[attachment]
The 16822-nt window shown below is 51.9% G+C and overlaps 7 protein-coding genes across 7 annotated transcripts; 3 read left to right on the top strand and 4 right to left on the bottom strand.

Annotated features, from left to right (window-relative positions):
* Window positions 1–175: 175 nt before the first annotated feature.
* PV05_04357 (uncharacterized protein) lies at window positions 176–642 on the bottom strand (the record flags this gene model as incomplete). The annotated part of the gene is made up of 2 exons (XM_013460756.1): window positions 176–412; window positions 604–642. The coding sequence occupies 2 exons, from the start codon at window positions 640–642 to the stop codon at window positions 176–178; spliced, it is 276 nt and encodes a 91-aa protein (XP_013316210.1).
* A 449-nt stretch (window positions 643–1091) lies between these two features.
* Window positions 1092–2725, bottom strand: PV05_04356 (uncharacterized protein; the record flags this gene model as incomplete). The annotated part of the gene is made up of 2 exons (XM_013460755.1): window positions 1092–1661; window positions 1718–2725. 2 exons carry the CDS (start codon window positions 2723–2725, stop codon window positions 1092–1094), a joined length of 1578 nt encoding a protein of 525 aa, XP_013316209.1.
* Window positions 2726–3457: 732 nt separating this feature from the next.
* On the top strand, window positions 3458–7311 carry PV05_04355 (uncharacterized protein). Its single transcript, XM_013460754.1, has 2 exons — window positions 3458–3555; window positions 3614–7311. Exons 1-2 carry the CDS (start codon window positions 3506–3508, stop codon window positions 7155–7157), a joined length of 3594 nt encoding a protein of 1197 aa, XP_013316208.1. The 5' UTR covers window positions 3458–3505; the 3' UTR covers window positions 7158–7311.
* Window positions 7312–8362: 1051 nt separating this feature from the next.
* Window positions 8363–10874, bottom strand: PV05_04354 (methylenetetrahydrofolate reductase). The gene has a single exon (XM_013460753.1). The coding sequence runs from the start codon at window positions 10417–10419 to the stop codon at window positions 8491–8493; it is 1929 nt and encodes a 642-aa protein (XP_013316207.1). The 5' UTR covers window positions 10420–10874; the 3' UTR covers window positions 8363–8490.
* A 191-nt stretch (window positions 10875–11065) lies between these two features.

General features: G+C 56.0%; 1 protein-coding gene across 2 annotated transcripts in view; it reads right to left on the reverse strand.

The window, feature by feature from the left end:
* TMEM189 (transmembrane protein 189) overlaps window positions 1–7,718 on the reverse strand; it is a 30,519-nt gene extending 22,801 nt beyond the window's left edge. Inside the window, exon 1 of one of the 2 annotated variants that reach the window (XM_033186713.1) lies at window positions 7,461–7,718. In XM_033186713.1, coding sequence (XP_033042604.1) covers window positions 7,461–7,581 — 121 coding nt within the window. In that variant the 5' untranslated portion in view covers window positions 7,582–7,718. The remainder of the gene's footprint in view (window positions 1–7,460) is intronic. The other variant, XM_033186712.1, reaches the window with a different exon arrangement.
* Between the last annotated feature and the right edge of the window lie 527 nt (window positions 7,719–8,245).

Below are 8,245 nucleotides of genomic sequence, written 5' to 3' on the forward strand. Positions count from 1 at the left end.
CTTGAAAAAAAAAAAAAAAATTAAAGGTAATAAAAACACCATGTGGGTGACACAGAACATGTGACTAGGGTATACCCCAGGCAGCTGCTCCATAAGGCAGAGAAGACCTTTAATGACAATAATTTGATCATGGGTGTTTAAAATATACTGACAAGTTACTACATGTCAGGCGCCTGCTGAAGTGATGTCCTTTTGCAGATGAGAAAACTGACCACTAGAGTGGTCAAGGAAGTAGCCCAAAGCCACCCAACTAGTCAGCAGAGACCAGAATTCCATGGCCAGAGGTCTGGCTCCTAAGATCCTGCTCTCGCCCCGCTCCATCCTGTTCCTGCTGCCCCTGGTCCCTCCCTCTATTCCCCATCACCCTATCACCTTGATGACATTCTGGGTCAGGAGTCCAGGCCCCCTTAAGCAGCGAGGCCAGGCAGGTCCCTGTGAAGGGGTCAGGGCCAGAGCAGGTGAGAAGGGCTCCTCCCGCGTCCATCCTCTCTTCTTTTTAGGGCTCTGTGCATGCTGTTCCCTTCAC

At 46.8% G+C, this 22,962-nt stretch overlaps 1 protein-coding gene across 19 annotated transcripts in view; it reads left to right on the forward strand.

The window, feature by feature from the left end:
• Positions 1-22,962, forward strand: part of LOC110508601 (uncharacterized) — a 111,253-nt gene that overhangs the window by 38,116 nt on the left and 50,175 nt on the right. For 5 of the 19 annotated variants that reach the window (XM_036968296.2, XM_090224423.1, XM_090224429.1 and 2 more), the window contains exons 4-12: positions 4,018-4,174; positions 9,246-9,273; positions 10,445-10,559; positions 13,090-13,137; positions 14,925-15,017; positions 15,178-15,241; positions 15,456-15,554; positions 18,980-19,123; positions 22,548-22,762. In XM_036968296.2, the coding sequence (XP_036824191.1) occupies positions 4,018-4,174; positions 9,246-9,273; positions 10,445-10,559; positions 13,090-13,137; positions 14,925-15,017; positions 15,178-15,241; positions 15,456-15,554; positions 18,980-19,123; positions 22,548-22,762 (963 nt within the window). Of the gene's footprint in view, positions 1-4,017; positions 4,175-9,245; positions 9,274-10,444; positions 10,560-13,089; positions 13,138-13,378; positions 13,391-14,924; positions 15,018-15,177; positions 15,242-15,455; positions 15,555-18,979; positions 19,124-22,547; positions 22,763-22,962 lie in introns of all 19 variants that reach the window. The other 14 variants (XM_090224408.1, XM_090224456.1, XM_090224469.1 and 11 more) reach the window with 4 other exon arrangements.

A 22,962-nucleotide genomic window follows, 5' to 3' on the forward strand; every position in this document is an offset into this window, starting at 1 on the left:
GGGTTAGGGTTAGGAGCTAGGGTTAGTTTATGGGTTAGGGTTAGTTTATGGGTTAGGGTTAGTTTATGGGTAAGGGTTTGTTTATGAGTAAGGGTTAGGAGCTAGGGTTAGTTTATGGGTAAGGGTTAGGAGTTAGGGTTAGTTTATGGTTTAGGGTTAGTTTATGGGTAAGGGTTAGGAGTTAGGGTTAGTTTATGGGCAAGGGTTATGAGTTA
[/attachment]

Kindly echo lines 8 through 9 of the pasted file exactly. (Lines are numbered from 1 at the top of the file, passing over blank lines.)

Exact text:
* On the top strand, window positions 3458–7311 carry PV05_04355 (uncharacterized protein). Its single transcript, XM_013460754.1, has 2 exons — window positions 3458–3555; window positions 3614–7311. Exons 1-2 carry the CDS (start codon window positions 3506–3508, stop codon window positions 7155–7157), a joined length of 3594 nt encoding a protein of 1197 aa, XP_013316208.1. The 5' UTR covers window positions 3458–3505; the 3' UTR covers window positions 7158–7311.
* Window positions 7312–8362: 1051 nt separating this feature from the next.